These include: Recruitment as changing technology directs career choices towards glamour industry; educational standards which increase pre-requisite requirements; the application of aptitude tests; and the need for counselling.
- Man power planning
These include: the balancing of recruitment to organisational needs in numbers and skills, and a planned programme of retraining and development of existing manpower.
They cited a paper presented by Davidson (1968) which describes his concepts of the personnel manager that were needed to undertake the personnel functions above:
- As a business manager, he needs the same perspective of management as any other manager; he must be up-to-date with the development of management techniques including using computers to access information.
- As an expert in his own field, he carries a particular responsibility to ensure that the company’s human resources are effectively and profitably used.
- As an agent for change, he must be able to recognise change in the external environment; to increase his knowledge, develop new skills and adjust his outlook and attitudes.
In 1967 Wood conducted a survey about specific functions performed by the personnel department. Of fifty-four questionnaires that were sent, forty-eight were returned. The questionnaire was divided into six functional areas: employment, training and education, personnel records, compensation administration, medical-health-safety, and personnel management. The research summary showed that member companies of the Washington Technical Personnel Forum, regardless of the size, mostly applied the administration function to their personnel departments (Wood 1967). Therefore, the survey shows that personnel management in the past focused mostly on administrative function, and did not have any involvement in strategic function.
Searching for an appreciation of the role of personnel management from the top management and others in developing organisations, Sheehan (1976) presents the development of the definitions of personnel management in Australia, the United Kingdom (UK), and the United States of America (USA).
Table 1. The Development of Personnel Administration and Personnel Management Definitions in Australia, UK, and USA
|“the organisation, direction and control of people in formal organisations” (Byrt 1967 in Sheehan (1976, p.10)).||“…..the personnel department is a division within the management structure wherein men and women are employed to help to evolve and to help in carrying out the various policies of a company in matters affecting its employees. ….the work of a personnel department is described under six headings – Employment, Wages, Joint Consultation, Health and Safety, Employee Services and Welfare, Education and Training” (Moxon 1943 in Sheehan (1976, p.11)).||“Since management aims at getting effective results with people, personnel administration is a basic management function or activity permeating all levels of management in any organisation. Personnel administration is …. Organising and treating individuals at work so that they will get the greatest possible realization of their intrinsic abilities, thus attaining maximum efficiency for themselves and their group, and thereby giving the enterprise of which they are a part its determining competitive advantage and its optimum results” (Pigors and Myers 1969 in Legge (1994, p.13)).|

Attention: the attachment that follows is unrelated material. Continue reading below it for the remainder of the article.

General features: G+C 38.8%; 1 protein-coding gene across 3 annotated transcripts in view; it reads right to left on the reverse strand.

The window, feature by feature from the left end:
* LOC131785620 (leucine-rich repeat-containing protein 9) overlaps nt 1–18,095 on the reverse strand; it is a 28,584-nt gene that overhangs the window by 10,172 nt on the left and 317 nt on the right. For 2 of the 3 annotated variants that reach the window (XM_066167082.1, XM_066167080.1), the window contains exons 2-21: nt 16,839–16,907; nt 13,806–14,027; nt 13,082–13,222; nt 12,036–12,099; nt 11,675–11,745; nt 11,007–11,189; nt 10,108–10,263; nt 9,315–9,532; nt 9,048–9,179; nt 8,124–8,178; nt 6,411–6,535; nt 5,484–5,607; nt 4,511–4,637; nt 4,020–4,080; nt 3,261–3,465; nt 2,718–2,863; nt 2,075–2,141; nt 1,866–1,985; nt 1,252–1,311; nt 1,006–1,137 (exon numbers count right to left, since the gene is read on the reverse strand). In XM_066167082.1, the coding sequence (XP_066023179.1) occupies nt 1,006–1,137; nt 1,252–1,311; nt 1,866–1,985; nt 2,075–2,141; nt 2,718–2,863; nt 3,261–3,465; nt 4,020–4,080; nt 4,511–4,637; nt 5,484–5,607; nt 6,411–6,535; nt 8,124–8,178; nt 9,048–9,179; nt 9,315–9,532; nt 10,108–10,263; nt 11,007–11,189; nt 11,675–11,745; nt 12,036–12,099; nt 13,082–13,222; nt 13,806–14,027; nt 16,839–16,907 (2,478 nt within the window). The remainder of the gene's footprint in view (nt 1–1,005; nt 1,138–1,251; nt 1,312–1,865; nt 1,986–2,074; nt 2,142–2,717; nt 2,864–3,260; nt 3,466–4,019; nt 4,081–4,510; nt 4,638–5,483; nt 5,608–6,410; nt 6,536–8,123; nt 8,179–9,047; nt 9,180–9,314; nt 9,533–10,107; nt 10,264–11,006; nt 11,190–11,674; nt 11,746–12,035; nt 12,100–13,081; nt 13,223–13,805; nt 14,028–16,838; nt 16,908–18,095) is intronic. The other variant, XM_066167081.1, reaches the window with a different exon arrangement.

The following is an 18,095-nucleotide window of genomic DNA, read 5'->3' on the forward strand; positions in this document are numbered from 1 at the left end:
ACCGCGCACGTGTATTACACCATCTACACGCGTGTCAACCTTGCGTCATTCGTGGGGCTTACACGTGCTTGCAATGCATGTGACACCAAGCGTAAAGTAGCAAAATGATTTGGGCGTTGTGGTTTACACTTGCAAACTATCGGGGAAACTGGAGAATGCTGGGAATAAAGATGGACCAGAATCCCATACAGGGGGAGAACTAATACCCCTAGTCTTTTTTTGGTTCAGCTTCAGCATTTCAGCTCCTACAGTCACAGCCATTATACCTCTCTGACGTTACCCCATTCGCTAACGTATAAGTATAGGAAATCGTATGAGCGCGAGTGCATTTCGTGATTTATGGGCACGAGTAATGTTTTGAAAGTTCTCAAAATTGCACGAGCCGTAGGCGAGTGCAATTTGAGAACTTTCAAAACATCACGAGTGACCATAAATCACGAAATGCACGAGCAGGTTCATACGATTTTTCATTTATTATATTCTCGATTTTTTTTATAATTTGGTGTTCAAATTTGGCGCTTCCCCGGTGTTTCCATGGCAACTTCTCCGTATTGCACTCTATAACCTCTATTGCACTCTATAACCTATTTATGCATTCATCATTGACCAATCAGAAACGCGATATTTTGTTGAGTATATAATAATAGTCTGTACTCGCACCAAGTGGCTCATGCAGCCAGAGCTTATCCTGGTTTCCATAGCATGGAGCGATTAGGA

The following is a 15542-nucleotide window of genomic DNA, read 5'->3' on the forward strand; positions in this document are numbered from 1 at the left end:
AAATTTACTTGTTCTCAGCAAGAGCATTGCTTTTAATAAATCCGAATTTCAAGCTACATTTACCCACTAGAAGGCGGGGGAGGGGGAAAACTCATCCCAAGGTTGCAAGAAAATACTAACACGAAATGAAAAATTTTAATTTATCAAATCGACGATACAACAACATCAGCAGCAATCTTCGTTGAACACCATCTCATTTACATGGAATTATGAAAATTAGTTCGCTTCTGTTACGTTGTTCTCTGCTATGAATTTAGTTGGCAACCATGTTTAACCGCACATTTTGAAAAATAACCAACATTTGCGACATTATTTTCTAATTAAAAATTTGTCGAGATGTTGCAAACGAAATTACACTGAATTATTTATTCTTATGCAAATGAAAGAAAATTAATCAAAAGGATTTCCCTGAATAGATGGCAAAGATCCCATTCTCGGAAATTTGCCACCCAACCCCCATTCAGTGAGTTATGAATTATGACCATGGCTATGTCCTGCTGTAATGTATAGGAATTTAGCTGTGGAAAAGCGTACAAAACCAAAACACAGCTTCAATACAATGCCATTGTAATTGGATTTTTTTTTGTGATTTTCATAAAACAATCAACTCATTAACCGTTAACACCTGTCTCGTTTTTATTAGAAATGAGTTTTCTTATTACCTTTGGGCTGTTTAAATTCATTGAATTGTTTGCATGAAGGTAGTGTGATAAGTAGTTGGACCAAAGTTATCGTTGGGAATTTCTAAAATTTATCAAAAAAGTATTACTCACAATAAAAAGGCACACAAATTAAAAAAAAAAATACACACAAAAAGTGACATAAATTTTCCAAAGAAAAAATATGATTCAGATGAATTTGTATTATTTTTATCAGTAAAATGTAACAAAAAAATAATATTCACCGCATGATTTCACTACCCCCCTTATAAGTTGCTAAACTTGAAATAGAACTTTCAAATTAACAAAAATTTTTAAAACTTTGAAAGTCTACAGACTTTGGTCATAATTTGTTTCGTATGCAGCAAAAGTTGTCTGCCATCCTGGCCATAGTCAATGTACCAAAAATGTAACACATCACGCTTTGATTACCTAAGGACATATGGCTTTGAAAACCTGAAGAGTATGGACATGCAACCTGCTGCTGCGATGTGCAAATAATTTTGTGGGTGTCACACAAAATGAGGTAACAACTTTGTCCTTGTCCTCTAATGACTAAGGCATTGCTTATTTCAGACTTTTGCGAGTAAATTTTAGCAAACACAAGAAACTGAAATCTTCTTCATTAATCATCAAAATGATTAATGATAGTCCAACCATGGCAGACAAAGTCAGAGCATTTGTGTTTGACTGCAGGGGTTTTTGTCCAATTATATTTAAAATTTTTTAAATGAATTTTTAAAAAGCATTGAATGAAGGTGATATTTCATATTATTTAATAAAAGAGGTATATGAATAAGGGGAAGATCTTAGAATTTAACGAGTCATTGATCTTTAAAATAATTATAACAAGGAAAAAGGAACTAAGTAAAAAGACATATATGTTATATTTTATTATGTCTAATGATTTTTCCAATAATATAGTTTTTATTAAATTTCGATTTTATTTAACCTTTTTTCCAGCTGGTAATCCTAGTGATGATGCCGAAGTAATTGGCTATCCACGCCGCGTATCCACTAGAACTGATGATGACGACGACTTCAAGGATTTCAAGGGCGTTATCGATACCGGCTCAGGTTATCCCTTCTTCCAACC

|“the personnel department is one of the staff departments that renders all four of the staff functions, namely, advice, service, coordination, and control. The department is in an excellent position to do a constructive job in several phases of coordination. In fact the personnel department may well provide leadership in the entire area of organisation building and structure” (Scott, Clothier, and Spiegel in Sheehan (1976, p.11)).||“the reasonable satisfaction of human needs is an inescapable function of management and a necessary prelude to production efficiency” (Moxon 1945 in Sheehan (1976, p.11)).||“Personnel management is the recruitment, selection, utilisation and development of human resources by and within the enterprise” (French in Sheehan (1976, p.14)).
“The personnel function in management is especially concerned with the development of a highly motivated smoothly functioning work force” (Strauss and Sayles in Sheehan (1976, p.14)).
|“the acquisition, development and maintenance of human resources in such a manner to accomplish, with maximum efficiency and economy, the functions and objectives of an enterprise” (Pickett 1967 in Sheehan (1976, p.11)).||“that part of the management function which is primarily concerned with the human relationships within an organisation. Its objective is the maintenance of those relationships on a basis which, by consideration of the wellbeing of individual, enables all those engaged in the undertaking to make their best personal contribution to the effective working of that undertaking” (Forman 1956 in Sheehan (1976, p.11-12)).||“Personnel administration is that activity in an enterprise which strives to mould human resources into an effective organisation, provides opportunity for maximum individual contributions under desirable working conditions, promotes individual development, and encourages mutual confidence and understanding between employees and the employer as well as between employees themselves” (Scott, Clothier, and Spiegel in Sheehan (1976, p.14)).|